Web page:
Louisville police major calls BLM and Antifa supporters 'punks'

(Daily Mail) - A Louisville Metro Police major blasted Black Lives Matter protesters and Antifa as 'punks' who will always be living in their parents' basement, working in Walmart or 'washing our cars' in a message to colleagues last month.

Louisville police major calls BLM and Antifa supporters 'punks'

Maj. Bridget Hallahan, who is white and commands the city's Fifth Division, allegedly claimed that police officers in the city and their families are also being 'doxed'.  

She invited cops in her division to come to her office to 'vent together' and called on them not to 'validate' the protesters or to 'make them important'.

Her alleged words were published by the Courier Journal Wednesday just hours before protesters erupted in anger over the decision by a Kentucky grand jury not to induct any of the three officers involved in the fatal shooting of Breonna Taylor with her murder. 

'I know it is hard to keep our thoughts and opinions to ourselves sometimes, especially when we, as a whole or as an individual, become the target of people in the public who criticize what we do without even knowing the facts,' the Courier Journal says the message sent in August read. 

'These ANTIFA and BLM people, especially the ones who just jumped on the bandwagon 'yesterday' because they became 'woke' (insert eye roll here), do not deserve a second glance or thought from us. Our little pinky toenails have more character, morals, and ethics, than these punks have in their entire body.

'Do not stop to their level. Do not respond to them. If we do, we only validate what they did. Don't make them important, because they are not. They will be the ones washing our cars, cashing us out at the Walmart, or living in their parents' basement playing COD for their entire life.'

The message then made non-specific claims about the doxing of officers in the department. 

Hallahan claimed it was happening 'merely because people just don't like being told what to do or what not to do by police'.

'There is currently no recourse we have for incidents involving the doxing of officers or their families,' the message reads. 

'What we can do is speak up against them and put the truth out there. Through the PIO office and the LMPD FB page, we will come back at them on their own page to let them and everyone else know they are lying. We will print the facts. I will see to it.

'We have already taken care of one incident. I hope we never have to do it again. Just know I got your back,' she added. 

DailyMail.com reached out to the Louisville Police Department for comment on the message but a representative was not available. 

LMPD spokesman Sgt. Lamont Washington told the Courier Journal that the department is looking into the message and has no other comment.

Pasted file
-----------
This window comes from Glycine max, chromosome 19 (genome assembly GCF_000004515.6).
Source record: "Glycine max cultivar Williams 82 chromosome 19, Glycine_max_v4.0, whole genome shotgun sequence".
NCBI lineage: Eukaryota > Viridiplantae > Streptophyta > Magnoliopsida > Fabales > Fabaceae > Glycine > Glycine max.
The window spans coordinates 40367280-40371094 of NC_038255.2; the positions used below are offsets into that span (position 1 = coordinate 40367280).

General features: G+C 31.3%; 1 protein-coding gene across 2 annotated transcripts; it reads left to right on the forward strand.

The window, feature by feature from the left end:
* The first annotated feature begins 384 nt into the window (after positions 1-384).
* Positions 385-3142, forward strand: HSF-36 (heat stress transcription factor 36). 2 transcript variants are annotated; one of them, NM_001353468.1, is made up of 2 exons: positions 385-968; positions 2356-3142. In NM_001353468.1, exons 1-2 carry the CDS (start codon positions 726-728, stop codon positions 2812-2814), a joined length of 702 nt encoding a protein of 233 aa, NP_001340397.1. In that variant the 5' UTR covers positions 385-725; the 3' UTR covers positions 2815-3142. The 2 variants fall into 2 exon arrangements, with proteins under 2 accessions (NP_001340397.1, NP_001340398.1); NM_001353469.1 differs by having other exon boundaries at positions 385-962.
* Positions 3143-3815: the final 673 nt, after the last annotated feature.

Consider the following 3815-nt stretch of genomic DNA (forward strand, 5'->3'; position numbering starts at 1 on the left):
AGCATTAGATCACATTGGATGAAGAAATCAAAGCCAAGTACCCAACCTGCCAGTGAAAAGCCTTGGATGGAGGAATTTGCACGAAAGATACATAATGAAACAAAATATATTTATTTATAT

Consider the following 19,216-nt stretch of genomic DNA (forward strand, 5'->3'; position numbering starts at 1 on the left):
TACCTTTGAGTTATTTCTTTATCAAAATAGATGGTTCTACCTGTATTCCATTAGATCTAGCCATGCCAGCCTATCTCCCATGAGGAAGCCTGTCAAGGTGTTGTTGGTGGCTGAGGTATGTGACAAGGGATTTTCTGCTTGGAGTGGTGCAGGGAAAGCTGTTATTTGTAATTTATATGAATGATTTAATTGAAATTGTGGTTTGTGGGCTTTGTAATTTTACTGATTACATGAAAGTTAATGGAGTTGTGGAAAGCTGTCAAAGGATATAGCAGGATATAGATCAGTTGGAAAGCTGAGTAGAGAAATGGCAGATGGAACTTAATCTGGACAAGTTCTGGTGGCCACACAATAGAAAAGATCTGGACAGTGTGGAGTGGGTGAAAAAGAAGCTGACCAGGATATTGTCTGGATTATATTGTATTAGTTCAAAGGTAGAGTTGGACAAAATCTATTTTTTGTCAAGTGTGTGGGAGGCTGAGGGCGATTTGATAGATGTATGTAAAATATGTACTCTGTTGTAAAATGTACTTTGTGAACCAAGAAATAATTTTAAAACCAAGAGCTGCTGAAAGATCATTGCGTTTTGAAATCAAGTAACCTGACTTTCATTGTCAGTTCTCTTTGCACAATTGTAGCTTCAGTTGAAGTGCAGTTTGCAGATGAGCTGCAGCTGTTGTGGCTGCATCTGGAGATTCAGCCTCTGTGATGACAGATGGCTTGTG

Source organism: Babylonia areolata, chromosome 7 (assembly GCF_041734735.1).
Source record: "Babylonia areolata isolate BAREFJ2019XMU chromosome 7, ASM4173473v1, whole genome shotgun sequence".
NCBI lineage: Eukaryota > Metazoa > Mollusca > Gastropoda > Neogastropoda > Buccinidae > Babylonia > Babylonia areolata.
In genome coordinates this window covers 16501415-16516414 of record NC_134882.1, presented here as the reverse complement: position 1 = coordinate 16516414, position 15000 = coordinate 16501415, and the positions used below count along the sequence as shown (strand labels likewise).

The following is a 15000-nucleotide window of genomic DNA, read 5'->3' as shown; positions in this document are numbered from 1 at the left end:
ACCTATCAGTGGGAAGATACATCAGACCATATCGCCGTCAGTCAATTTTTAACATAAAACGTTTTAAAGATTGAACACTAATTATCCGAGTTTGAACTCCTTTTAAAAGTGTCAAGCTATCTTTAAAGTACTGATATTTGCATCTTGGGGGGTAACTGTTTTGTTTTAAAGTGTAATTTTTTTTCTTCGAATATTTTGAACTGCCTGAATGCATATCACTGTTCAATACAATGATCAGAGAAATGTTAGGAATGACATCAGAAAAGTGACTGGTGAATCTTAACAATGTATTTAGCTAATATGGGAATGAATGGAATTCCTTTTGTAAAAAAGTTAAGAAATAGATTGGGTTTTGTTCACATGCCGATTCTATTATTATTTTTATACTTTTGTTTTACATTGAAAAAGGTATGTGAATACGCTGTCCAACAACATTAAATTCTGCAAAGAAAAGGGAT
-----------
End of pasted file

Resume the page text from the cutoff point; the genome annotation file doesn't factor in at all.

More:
Hallahan has been commander of the division since last July and before that, oversaw the department's training division. 

City officials have called the message 'out of character' for her but that it still remained 'totally unacceptable'. 

'I'm disappointed,' said Metro Councilman Brandon Coan. 'I think it's a totally unacceptable attitude of any police officer and extremely poor leadership from a major. I think she owes the community an apology and she'll have to deal with the consequences of her conduct.' 

'I think it hurts the entire department,' added Councilman Bill Hollander. 

It's making constituents wonder what kind of people we're really employing and promoting to leadership positions. And that's very unfortunate. Our police officers have a very difficult job and they don't need this kind of inappropriate communication.'

He recommended that Louisville Mayor Greg Fischer relieve Hallahan of her command. 

The message emerged just hours after the Courier Journal also revealed a message from one of the officers involved in Taylor's fatal shooting in which he defended his and his colleagues'' actions.  

Sgt. Jonathan Mattingly, who was wounded during the shooting that claimed Taylor's life, emailed coworkers to accuse city officials of failing officers 'in epic proportions for their own gain and to cover their asses'. 

Taylor's death sparked more than 100 days of protests in Louisville and around the country, that erupted with renewed energy on Wednesday night following the jury decision.  

Protests gathered across America as soon as the Kentucky grand jury's decision over Taylor's death were revealed as thousands - including Taylor's family - voiced outrage over the cops not facing murder charges. 

A total of 13 people were arrested Wednesday night in Louisville on charges including property destruction, resisting arrest, failure to disperse and assault on a police officer. 

Two police officers were also shot.  

Protests also took place in New York City, Chicago, Seattle, Portland, Atlanta, Denver, Washington D.C. and many other major cities.